Our Training Philosophy


Strength is the most important general physical adaptation. All other physical capacities like power, balance, coordination and even endurance depend on a person’s ability to produce force against an external resistance. Every single task you encounter on a daily basis, just living your life, depends to a varying degree on your ability or lack thereof to produce force. Strength is also something that we take for granted, and it is not until our strength is gone that we begin to appreciate it.

Daria Press Deadlift SS deadlift & press Prowler Low handles

Our philosophy is to not simply do what works, but do what is optimal and works best. There are plenty of training programs where random exercises are thrown together, all with the goal of getting someone hot and sweaty. This does little to spur progress after the first few weeks because there is no planned progression – no increase in stimulus to keep things moving forward.

“Exercise” is physical activity done for the sake of how it makes you feel today. It can either be a random workout that an instructor wrote on a chalk-board, or it could be the exact same routine every time you step into a gym. The goal is to make you sweaty, “confuse” your muscles, and make you feel like you’ve worked hard.

“Training” is a systematic approach to exercise. It is done with a plan in mind. Goals are set and progression is planned ahead of time to get you to those goals quicker than if you were simply exercising. Some days might even be easier than others (gasp!), but they serve a purpose and are all part of the master plan.

One of the biggest problems we see in healthcare/fitness is that too many people simply exercise. If you go to a doctor with a health issue, any good M.D. will look at where you are currently vs. where you need to be. They will then formulate a plan, monitor your progress as time goes on, and make adjustments to the prescription as needed. The same should be done for physical training. Formulate a plan to get to where you want to be using the most efficient means possible. Then follow that plan and make small adjustments as needed. Anything else is sub-optimal.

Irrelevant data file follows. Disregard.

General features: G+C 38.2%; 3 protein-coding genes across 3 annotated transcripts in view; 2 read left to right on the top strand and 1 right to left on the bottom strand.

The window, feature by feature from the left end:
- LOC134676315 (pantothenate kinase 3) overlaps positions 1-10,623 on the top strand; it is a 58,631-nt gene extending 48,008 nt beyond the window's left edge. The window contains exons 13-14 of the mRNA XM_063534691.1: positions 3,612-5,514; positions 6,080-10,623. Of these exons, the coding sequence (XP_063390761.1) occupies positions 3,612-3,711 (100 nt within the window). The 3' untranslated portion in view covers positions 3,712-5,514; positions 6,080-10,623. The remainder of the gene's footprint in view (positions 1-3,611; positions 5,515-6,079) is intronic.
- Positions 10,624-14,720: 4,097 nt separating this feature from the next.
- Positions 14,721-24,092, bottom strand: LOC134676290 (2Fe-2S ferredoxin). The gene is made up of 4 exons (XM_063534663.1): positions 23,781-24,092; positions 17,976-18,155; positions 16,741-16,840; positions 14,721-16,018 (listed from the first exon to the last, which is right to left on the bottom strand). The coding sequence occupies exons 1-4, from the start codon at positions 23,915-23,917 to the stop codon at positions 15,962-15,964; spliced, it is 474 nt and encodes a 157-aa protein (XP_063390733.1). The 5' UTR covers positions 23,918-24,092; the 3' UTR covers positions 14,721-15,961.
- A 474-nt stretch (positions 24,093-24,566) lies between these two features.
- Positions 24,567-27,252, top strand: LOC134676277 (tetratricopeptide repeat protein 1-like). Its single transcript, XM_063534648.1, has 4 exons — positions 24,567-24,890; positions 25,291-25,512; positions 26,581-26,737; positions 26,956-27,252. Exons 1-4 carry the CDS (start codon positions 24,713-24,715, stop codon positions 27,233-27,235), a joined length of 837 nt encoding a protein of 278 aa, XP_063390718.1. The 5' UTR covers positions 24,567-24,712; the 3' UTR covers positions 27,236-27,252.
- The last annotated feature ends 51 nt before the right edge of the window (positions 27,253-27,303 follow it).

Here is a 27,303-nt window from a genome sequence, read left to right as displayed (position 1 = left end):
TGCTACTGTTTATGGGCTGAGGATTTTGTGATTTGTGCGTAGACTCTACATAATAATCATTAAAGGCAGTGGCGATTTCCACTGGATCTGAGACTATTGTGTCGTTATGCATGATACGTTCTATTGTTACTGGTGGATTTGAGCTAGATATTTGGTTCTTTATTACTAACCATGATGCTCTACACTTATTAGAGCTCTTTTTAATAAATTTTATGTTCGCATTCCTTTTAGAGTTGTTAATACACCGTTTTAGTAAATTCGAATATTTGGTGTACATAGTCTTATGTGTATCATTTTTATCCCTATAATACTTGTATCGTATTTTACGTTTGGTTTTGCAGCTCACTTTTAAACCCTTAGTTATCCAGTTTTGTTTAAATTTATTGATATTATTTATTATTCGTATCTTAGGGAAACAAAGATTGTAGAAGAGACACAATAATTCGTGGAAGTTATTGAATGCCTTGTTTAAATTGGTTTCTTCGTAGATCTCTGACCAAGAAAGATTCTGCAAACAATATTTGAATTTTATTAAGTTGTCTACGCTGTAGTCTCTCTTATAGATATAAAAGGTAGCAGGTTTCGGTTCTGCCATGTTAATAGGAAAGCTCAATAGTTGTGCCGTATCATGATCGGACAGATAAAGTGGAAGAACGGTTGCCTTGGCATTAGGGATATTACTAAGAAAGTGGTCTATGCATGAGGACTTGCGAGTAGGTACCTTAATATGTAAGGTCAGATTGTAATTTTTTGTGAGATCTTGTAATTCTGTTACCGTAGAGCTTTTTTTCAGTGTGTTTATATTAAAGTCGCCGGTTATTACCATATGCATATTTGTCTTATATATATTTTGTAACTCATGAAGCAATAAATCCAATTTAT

So Why Barbells?

Simply put, a barbell is the most efficient tool we have for stressing your body as a system. It offers a way to load normal human movement with virtually any weight, making it possible to scale movements to anyone – from the deconditioned elderly to the young athlete to anyone in between.

Compound exercises like a squat, deadlift, or press apply stress through the whole body, from the base of support at the feet to where the bar is held in hands or on the shoulders. Every single part in the kinetic chain gets worked. This results in a much greater systemic response to exercise than if you had split your body up and worked each muscle separately.

“There is simply no other exercise, and certainly no machine, that produces the level of central nervous system activity, improved balance and coordination, skeletal loading and bone density enhancement, muscular stimulation and growth, connective tissue stress and strength, psychological demand and toughness, and overall systemic conditioning than the correctly performed full squat.” – Mark Rippetoe

One of the main reasons machine-based training is so popular in many gyms is that it’s almost impossible to screw up. Little supervision is needed, and that means staff don’t need as much training. While this may be good for the business’ bottom line, it comes at an expense to productive training.

At Westminster Strength and Conditoning, we train. We teach people to strength train with a barbell and help with their nutrition. Then we watch as people quite literally change their lives for the better.